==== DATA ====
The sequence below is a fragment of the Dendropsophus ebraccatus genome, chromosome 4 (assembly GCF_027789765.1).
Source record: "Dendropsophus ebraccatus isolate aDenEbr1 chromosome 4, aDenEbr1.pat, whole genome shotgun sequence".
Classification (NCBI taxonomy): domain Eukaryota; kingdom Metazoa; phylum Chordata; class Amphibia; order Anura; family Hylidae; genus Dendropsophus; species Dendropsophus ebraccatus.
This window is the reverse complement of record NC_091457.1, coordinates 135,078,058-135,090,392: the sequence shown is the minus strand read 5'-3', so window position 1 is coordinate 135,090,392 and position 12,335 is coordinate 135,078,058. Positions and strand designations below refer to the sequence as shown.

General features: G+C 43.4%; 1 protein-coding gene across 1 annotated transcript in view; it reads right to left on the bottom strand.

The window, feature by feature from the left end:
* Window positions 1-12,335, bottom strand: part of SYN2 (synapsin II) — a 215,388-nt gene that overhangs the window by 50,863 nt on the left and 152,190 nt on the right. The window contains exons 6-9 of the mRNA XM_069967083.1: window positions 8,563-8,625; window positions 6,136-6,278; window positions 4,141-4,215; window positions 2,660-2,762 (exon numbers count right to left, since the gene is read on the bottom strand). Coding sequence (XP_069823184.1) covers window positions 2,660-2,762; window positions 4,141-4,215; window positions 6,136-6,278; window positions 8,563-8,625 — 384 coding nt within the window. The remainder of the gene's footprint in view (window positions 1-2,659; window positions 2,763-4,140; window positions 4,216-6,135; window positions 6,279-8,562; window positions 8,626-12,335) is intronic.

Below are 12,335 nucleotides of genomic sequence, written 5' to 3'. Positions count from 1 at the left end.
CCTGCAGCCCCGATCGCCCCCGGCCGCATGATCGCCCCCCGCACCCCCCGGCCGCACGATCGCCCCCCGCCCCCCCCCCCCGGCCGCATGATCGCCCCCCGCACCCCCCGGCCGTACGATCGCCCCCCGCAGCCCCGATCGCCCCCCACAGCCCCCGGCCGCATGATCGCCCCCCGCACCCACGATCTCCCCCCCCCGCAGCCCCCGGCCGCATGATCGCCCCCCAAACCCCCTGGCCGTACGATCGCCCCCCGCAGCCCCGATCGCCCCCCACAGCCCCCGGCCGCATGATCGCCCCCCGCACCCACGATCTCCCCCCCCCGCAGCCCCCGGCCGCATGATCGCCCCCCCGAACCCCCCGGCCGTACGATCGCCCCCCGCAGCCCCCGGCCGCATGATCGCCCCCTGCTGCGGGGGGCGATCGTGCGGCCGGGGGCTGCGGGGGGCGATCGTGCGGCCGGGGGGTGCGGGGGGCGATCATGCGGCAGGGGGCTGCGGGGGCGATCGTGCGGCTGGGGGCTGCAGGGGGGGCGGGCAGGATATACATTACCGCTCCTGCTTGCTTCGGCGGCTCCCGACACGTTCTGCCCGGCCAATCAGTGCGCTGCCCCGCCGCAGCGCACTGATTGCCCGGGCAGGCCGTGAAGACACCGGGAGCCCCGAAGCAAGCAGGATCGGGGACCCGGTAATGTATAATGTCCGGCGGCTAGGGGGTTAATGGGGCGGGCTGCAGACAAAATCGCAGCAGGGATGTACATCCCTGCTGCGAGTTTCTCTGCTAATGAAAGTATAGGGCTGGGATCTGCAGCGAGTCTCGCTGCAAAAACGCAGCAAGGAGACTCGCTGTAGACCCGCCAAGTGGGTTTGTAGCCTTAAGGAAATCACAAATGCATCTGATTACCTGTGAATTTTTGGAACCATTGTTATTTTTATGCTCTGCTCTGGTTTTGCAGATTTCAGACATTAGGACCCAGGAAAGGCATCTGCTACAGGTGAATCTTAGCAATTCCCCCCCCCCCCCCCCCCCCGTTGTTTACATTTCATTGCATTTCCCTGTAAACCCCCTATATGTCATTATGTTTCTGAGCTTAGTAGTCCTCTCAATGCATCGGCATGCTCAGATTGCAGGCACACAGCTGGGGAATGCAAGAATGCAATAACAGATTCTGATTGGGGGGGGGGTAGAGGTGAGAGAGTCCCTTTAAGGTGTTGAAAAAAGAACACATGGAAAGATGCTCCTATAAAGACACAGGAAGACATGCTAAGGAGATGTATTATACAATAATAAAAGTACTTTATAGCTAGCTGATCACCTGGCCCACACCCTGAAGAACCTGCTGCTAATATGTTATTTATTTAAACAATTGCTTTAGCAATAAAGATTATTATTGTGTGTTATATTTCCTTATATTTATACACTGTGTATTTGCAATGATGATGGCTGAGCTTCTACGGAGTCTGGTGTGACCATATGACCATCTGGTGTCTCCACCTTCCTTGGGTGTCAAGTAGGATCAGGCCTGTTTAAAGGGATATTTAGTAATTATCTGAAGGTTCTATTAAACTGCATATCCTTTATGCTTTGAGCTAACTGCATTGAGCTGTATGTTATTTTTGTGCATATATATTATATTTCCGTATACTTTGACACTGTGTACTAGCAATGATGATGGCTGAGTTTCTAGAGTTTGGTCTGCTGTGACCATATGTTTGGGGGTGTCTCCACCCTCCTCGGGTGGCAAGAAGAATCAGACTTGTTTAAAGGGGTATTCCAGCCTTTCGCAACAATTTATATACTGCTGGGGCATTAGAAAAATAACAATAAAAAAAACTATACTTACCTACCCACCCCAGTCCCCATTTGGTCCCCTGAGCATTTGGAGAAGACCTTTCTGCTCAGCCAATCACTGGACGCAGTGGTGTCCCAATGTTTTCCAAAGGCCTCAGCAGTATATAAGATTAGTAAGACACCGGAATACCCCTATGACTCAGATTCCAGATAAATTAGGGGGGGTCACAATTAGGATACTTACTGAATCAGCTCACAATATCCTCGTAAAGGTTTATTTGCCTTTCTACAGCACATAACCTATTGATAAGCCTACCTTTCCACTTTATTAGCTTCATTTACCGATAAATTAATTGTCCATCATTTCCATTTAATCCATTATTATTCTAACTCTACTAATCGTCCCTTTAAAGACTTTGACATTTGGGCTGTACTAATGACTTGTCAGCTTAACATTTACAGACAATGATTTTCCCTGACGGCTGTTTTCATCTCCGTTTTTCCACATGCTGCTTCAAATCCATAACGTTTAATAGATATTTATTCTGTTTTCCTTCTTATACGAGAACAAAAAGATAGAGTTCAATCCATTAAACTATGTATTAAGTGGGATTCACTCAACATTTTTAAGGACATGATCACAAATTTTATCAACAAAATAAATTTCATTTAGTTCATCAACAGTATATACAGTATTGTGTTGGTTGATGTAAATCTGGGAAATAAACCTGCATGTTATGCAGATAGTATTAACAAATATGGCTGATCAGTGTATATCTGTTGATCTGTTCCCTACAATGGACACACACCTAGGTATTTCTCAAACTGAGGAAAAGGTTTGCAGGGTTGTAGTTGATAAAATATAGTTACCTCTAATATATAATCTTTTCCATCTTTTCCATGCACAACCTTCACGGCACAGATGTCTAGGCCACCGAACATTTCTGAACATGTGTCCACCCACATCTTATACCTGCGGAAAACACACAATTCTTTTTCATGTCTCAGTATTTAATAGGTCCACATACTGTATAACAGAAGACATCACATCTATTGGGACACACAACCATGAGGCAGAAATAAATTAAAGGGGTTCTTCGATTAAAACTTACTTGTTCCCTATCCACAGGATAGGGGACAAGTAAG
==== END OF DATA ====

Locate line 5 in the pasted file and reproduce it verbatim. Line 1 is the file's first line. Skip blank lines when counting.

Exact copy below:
General features: G+C 43.4%; 1 protein-coding gene across 1 annotated transcript in view; it reads right to left on the bottom strand.